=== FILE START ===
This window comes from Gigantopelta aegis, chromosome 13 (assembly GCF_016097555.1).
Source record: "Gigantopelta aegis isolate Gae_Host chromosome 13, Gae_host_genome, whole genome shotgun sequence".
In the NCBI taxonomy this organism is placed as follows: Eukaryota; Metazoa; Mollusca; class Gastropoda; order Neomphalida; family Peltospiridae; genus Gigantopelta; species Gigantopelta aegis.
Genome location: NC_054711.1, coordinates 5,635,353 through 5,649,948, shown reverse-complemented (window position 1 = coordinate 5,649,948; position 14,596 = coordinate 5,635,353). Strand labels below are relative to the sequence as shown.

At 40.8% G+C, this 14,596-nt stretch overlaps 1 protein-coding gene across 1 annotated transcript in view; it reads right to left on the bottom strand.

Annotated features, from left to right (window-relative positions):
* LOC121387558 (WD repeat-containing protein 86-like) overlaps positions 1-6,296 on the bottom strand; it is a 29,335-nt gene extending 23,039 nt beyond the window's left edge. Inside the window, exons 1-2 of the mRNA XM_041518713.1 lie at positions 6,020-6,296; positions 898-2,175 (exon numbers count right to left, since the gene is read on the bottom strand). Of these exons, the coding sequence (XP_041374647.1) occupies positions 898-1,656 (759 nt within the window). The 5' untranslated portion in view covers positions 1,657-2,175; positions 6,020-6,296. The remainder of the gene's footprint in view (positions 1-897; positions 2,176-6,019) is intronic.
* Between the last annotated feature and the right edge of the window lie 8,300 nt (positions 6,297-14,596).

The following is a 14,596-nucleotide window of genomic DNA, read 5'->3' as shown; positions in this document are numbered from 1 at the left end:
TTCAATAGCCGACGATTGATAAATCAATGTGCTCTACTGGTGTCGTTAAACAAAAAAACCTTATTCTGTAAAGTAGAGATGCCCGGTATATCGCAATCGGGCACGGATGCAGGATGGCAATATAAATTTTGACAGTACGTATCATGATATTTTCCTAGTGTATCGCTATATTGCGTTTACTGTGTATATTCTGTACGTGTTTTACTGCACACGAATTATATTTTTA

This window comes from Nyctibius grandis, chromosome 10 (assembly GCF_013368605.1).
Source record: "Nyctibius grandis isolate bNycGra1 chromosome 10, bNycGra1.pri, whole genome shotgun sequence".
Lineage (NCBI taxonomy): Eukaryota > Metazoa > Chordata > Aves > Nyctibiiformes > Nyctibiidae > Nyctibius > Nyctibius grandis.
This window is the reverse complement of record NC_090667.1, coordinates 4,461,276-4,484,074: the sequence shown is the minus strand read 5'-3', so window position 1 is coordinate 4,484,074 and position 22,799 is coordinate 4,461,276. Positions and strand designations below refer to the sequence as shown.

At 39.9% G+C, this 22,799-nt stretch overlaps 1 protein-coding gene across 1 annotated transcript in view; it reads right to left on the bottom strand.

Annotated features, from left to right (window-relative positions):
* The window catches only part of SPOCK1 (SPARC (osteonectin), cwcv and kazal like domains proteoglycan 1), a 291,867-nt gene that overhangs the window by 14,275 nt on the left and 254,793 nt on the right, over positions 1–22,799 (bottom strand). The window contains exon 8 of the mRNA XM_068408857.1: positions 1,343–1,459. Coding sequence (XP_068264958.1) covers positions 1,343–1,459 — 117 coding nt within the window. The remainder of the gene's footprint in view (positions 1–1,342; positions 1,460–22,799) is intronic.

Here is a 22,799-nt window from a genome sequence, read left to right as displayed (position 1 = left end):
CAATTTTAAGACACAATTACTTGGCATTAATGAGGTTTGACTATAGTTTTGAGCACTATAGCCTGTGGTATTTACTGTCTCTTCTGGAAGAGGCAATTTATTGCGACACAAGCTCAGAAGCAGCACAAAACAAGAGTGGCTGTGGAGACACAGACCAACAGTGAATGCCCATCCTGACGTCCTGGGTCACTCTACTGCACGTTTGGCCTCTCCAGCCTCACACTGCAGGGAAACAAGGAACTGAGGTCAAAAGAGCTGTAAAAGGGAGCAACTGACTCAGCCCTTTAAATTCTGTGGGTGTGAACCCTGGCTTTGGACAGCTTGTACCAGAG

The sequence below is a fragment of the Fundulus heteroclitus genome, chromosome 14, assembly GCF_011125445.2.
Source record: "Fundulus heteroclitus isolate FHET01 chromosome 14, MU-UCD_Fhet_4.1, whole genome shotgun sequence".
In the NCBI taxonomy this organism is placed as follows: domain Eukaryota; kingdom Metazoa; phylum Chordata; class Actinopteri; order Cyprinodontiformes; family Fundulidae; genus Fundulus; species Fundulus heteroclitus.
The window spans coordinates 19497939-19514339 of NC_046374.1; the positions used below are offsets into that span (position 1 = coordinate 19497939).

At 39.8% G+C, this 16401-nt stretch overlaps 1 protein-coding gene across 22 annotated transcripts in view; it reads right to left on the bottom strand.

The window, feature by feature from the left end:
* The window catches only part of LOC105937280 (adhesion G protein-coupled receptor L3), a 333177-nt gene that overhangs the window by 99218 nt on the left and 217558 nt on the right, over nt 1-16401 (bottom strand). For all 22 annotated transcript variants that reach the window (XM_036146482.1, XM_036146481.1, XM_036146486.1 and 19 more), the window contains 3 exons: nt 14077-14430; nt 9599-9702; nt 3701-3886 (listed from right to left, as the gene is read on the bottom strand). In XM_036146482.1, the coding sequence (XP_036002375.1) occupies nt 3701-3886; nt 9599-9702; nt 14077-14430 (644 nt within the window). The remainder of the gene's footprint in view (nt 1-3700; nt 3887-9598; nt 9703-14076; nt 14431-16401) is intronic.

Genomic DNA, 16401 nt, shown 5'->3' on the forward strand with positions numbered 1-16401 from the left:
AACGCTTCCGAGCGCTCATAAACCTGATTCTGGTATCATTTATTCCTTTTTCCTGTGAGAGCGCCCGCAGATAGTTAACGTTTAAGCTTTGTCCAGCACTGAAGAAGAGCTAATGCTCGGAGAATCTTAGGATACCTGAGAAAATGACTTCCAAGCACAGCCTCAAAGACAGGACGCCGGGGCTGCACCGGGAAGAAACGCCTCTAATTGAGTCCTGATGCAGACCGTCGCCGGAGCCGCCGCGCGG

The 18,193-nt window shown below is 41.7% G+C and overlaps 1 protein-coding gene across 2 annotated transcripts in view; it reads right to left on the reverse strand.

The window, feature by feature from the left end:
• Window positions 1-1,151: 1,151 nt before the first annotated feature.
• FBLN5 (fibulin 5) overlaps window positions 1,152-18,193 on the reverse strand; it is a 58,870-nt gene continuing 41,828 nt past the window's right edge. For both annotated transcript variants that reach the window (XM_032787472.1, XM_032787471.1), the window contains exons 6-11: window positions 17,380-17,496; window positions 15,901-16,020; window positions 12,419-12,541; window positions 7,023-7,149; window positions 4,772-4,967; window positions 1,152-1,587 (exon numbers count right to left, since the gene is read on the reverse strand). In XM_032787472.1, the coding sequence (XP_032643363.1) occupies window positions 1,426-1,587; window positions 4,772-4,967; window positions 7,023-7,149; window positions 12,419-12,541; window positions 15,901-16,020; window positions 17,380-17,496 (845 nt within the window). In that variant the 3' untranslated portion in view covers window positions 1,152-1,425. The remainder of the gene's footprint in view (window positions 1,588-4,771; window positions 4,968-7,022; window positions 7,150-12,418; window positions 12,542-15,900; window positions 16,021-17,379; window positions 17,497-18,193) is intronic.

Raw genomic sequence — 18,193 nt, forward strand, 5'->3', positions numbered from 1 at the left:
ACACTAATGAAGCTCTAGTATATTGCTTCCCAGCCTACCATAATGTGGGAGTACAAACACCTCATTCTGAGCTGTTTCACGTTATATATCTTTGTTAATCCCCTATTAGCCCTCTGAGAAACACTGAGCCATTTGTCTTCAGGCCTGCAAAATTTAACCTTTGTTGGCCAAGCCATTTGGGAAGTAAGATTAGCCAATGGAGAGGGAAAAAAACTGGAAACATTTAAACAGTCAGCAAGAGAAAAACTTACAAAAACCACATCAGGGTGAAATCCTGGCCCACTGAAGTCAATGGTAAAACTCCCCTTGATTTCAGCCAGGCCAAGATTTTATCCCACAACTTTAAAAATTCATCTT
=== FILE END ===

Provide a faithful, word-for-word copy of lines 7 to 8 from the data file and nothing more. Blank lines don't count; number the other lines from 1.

* LOC121387558 (WD repeat-containing protein 86-like) overlaps positions 1-6,296 on the bottom strand; it is a 29,335-nt gene extending 23,039 nt beyond the window's left edge. Inside the window, exons 1-2 of the mRNA XM_041518713.1 lie at positions 6,020-6,296; positions 898-2,175 (exon numbers count right to left, since the gene is read on the bottom strand). Of these exons, the coding sequence (XP_041374647.1) occupies positions 898-1,656 (759 nt within the window). The 5' untranslated portion in view covers positions 1,657-2,175; positions 6,020-6,296. The remainder of the gene's footprint in view (positions 1-897; positions 2,176-6,019) is intronic.
* Between the last annotated feature and the right edge of the window lie 8,300 nt (positions 6,297-14,596).